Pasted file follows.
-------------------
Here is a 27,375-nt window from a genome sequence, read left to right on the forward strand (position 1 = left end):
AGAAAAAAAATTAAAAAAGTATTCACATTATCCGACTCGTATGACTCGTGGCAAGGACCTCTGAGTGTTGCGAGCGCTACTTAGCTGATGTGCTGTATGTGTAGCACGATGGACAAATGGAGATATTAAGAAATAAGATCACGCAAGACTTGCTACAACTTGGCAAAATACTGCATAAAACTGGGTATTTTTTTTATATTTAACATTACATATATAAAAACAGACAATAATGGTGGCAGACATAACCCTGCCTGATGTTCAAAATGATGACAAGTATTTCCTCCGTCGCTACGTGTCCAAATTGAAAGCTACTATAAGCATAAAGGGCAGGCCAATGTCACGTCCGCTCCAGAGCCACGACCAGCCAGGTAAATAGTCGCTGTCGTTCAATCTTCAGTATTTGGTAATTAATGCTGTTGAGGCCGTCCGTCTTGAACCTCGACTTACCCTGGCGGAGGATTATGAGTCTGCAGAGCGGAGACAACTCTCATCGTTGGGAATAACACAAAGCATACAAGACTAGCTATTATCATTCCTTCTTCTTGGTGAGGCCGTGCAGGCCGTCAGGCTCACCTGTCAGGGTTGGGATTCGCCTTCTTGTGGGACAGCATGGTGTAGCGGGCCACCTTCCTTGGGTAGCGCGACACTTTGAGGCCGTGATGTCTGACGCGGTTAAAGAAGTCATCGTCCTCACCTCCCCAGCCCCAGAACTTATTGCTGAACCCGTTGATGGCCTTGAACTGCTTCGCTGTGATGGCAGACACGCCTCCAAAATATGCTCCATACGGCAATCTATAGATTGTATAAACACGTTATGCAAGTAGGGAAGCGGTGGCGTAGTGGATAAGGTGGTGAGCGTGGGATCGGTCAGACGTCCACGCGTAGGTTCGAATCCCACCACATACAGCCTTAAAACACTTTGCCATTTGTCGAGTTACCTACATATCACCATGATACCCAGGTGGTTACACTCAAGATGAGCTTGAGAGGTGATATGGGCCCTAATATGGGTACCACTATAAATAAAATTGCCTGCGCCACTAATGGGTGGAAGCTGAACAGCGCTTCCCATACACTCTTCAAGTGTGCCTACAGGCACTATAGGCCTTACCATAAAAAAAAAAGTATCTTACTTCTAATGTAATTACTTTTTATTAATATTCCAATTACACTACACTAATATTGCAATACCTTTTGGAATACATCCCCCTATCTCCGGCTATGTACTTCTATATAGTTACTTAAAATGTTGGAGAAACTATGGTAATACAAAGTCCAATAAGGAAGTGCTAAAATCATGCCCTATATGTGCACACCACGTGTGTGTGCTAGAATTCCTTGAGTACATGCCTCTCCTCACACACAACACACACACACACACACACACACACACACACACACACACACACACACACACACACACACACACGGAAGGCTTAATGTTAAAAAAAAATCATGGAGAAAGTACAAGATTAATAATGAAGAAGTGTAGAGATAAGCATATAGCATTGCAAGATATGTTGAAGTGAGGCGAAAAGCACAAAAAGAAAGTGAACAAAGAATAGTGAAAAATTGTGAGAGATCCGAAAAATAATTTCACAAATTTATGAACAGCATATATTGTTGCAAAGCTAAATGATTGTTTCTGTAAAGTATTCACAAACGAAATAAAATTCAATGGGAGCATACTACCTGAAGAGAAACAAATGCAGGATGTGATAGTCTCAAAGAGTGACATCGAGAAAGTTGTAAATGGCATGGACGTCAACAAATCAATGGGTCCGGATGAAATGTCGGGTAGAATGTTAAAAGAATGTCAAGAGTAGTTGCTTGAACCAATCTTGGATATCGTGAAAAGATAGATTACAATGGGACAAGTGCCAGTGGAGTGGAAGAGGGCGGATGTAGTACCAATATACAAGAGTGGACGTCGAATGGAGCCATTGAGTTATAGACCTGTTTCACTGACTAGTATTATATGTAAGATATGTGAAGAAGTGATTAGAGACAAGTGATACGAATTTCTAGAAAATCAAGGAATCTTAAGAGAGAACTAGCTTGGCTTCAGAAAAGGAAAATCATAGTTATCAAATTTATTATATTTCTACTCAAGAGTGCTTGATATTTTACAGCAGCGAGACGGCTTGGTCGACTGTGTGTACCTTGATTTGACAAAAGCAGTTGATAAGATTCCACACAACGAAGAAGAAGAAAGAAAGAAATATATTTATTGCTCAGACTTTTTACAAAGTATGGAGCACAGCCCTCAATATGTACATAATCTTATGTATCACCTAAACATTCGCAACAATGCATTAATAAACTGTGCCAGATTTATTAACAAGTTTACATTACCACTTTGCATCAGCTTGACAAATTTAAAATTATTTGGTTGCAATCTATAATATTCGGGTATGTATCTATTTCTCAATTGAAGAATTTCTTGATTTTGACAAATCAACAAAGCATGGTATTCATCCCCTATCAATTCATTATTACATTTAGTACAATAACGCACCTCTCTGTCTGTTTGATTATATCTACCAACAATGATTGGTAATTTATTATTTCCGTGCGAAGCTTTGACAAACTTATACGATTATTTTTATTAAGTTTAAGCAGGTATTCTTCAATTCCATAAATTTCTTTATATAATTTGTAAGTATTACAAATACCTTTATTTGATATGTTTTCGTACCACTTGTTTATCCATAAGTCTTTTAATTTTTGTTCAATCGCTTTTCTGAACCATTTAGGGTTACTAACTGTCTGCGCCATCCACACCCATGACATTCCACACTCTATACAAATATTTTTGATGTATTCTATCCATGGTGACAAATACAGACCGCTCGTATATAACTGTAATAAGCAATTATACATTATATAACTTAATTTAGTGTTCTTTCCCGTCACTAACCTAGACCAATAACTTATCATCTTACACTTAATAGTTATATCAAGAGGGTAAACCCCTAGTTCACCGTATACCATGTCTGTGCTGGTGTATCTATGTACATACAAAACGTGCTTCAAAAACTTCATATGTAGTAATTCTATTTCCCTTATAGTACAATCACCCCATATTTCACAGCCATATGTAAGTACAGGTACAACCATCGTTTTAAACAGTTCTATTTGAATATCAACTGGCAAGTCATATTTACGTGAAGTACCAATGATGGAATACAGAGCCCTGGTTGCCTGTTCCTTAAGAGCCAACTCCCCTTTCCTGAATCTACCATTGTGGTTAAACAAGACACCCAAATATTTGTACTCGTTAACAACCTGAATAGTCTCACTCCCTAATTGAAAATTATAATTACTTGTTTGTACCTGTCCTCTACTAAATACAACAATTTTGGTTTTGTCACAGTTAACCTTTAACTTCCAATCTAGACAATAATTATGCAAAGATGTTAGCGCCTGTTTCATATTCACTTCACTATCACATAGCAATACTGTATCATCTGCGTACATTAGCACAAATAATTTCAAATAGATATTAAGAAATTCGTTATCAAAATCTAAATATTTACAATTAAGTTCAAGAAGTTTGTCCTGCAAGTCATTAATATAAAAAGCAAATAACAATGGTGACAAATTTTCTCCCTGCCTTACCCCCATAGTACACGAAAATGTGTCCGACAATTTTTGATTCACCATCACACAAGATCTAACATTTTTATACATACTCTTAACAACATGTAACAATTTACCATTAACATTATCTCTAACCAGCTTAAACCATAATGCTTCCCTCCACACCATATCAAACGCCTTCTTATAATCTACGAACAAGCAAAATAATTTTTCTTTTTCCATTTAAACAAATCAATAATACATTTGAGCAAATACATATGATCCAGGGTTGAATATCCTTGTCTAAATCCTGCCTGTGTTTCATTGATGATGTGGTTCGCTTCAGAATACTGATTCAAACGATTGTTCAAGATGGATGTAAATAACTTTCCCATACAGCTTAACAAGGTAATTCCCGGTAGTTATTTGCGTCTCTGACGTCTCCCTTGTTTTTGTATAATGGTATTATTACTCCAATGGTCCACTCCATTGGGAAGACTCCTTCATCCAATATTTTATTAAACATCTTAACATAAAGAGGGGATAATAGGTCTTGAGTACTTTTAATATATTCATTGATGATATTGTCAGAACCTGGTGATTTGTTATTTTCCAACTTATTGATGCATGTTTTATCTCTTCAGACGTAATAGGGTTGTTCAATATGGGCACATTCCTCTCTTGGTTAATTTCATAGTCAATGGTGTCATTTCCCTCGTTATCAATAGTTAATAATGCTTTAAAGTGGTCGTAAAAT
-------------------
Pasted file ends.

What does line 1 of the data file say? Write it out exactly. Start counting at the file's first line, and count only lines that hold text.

Here is a 27,375-nt window from a genome sequence, read left to right on the forward strand (position 1 = left end):